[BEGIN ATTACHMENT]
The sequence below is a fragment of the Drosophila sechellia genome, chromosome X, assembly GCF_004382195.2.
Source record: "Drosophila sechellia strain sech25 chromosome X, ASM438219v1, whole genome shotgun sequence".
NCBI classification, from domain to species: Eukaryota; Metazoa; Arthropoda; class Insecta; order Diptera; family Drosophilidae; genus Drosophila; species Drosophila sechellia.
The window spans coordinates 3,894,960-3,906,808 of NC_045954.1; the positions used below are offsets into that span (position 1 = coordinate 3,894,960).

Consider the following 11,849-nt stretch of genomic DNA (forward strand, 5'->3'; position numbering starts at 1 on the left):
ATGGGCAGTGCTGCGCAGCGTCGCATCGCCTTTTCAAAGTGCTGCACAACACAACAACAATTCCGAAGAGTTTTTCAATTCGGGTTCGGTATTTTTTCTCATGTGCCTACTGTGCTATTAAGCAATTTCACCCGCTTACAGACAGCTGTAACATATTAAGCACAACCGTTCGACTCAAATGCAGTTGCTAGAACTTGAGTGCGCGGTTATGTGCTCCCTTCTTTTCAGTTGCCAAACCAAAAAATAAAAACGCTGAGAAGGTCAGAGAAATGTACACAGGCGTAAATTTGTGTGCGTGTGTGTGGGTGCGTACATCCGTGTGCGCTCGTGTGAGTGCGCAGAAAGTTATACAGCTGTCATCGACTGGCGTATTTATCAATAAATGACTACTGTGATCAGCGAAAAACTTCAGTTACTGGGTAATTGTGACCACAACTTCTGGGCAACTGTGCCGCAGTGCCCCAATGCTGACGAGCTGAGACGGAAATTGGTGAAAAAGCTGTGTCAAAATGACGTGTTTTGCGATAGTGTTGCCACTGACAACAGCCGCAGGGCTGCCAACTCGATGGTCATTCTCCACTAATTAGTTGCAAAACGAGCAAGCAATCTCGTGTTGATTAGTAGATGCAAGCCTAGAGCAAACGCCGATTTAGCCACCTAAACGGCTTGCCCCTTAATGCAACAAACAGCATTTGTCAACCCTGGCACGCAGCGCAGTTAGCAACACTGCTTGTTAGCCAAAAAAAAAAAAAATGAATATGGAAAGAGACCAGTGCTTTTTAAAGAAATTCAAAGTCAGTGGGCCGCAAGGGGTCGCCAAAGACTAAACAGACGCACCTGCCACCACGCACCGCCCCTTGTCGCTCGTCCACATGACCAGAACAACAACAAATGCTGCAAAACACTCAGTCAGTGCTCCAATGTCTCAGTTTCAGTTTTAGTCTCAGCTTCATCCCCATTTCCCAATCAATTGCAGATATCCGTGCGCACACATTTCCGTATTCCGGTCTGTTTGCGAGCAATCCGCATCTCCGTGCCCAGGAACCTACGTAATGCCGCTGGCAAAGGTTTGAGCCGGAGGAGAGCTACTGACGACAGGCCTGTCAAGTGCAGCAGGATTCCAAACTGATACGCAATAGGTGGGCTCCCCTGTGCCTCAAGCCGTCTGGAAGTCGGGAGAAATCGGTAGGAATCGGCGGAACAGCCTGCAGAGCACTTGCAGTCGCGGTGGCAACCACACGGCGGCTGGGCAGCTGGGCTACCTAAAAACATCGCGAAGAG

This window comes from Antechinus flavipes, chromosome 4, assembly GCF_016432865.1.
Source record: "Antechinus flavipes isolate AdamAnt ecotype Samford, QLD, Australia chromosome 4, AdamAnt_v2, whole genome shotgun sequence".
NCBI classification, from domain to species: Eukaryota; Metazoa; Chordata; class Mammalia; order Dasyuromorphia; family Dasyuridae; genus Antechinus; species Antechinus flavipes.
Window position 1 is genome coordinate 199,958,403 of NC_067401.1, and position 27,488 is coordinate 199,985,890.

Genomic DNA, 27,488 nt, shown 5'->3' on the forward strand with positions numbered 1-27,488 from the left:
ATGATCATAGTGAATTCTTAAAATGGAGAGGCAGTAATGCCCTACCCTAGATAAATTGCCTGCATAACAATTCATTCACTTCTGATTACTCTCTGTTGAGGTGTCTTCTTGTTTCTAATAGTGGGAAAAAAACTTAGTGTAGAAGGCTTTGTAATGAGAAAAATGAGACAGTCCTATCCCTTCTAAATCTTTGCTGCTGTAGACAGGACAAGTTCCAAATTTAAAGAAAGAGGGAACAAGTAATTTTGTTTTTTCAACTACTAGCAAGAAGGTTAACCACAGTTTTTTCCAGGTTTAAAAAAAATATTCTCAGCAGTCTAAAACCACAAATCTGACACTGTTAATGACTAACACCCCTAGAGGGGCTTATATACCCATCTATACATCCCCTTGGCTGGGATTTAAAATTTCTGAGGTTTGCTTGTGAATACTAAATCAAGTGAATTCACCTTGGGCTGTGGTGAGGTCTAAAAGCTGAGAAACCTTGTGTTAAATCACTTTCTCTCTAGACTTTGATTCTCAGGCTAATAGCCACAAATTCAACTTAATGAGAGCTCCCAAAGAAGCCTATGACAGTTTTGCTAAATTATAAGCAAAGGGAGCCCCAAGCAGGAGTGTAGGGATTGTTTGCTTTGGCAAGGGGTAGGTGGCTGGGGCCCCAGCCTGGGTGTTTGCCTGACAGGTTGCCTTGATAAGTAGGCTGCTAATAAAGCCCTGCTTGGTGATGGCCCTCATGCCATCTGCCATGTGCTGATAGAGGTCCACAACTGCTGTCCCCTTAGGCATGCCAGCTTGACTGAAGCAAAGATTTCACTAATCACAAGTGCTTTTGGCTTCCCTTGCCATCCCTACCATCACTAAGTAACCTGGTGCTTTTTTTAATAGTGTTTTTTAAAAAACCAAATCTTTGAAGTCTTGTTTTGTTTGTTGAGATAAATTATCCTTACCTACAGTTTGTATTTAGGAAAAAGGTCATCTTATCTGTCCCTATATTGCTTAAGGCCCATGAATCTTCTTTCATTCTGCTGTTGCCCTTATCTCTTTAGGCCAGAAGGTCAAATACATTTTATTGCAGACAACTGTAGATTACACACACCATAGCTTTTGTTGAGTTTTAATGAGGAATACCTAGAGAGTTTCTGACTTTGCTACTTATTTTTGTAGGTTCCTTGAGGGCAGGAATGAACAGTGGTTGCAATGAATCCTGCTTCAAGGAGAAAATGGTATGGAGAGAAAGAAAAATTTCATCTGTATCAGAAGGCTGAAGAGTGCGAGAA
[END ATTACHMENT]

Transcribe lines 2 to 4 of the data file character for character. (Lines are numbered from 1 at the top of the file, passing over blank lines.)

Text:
Source record: "Drosophila sechellia strain sech25 chromosome X, ASM438219v1, whole genome shotgun sequence".
NCBI classification, from domain to species: Eukaryota; Metazoa; Arthropoda; class Insecta; order Diptera; family Drosophilidae; genus Drosophila; species Drosophila sechellia.
The window spans coordinates 3,894,960-3,906,808 of NC_045954.1; the positions used below are offsets into that span (position 1 = coordinate 3,894,960).